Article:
Massive rebuilding took place at the end of the eighteenth century during the Napoleonic Wars. William Twiss, the Commanding Engineer of the Southern District, as part of his brief to improve the towns defences, completed the remodelling of the outer defences of Dover Castle adding the huge Horseshoe, Hudson's, East Arrow and East Demi-Bastions to provide extra gun positions on the eastern side, and constructing the Constable's Bastion for additional protection on the west. Twiss further strengthened the Spur at the northern end of the castle, adding a redan or raised gun platform. By taking the roof off the keep and replacing it with massive brick vaults he was able to mount heavy artillery on the top. Twiss also constructed Canon's Gateway to link the defences of the castle with those of the town.

With Dover becoming a garrison town, there was a need for barracks and storerooms for the additional troops and their equipment. The solution adopted by Twiss and the Royal Engineers was to create a complex of barracks tunnels about 15 metres below the cliff top and the first troops were accommodated in 1803. At the height of the Napoleonic Wars, the tunnels housed more than 2000 men and to date are the only underground barracks ever built in Britain.

At the end of the Napoleonic Wars, the tunnels were partly converted and used by the Coast Blockade Service to combat smuggling. This was a short term endeavour though and in 1826 the headquarters were moved closer to shore. The tunnels then remained abandoned for more than a century.

The secret wartime tunnels

The outbreak of the Second World War in 1939 saw the tunnels converted first into an air-raid shelter and then later into a military command centre and underground hospital. In May 1940, Admiral Sir Bertram Ramsey directed the evacuation of French and British soldiers from Dunkirk, code-named Operation Dynamo, from his headquarters in the cliff tunnels.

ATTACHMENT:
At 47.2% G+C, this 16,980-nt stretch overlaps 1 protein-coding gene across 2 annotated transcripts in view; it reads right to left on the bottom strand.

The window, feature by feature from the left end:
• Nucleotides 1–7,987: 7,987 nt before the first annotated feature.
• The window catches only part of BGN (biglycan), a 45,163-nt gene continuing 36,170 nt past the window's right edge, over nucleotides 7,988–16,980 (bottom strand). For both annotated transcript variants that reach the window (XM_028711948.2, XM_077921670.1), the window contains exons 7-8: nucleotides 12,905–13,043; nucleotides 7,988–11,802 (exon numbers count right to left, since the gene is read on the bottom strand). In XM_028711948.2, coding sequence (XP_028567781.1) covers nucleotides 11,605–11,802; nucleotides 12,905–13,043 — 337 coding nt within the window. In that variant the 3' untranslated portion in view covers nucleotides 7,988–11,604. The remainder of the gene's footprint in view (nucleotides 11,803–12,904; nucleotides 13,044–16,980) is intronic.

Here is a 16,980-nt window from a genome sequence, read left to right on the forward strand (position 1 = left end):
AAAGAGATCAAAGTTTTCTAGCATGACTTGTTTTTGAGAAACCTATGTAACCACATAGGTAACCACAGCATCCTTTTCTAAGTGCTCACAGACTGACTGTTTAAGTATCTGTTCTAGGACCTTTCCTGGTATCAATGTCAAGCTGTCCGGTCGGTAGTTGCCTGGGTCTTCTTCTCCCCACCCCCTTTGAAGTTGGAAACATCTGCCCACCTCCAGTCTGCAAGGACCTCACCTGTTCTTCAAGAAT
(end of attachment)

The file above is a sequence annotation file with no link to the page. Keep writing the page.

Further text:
A military telephone exchange was installed in 1941 and served the underground headquarters. The switchboards were constantly in use and had to have a new tunnel created alongside it to house the batteries and chargers necessary to keep them functioning. The navy used the exchange to enable direct communication with vessels, as well as using it to direct air-sea rescue craft to pick up pilots shot down in the Straits of Dover.

Later the tunnels were to be used as a shelter for the Regional Seats of Government in the event of a nuclear attack. This plan was abandoned for various reasons, including the realisation that the chalk of the cliffs would not provide significant protection from radiation, and because of the inconvenient form of the tunnels and their generally poor condition.

Tunnel levels are denoted as A - Annexe, B - Bastion, C - Casemate, D - DUMPY and E - Esplanade. Annexe and Casemate levels are open to the public, Bastion is 'lost' but investigations continue to gain access, DUMPY (converted from WWII use to serve as a Regional Seat of Government in event of an atomic war) is closed, as is Esplanade (last used as air raid tunnel shelters in WWII). DUMPY is an acronym for Deep Underground Military Position Yellow.

A statue of Admiral Sir Bertram Ramsay was erected in November 2000 outside the tunnels in honour of his work on the Dunkirk evacuation and protecting Dover during World War II.

The castle today

The castle, secret tunnels and surrounding land are now owned by English Heritage and the site is a major tourist attraction. The Lord Warden of the Cinque Ports is officially head of the castle, in his conjoint position of Constable of Dover Castle, and the Deputy Constable has his residence in Constable's Gate.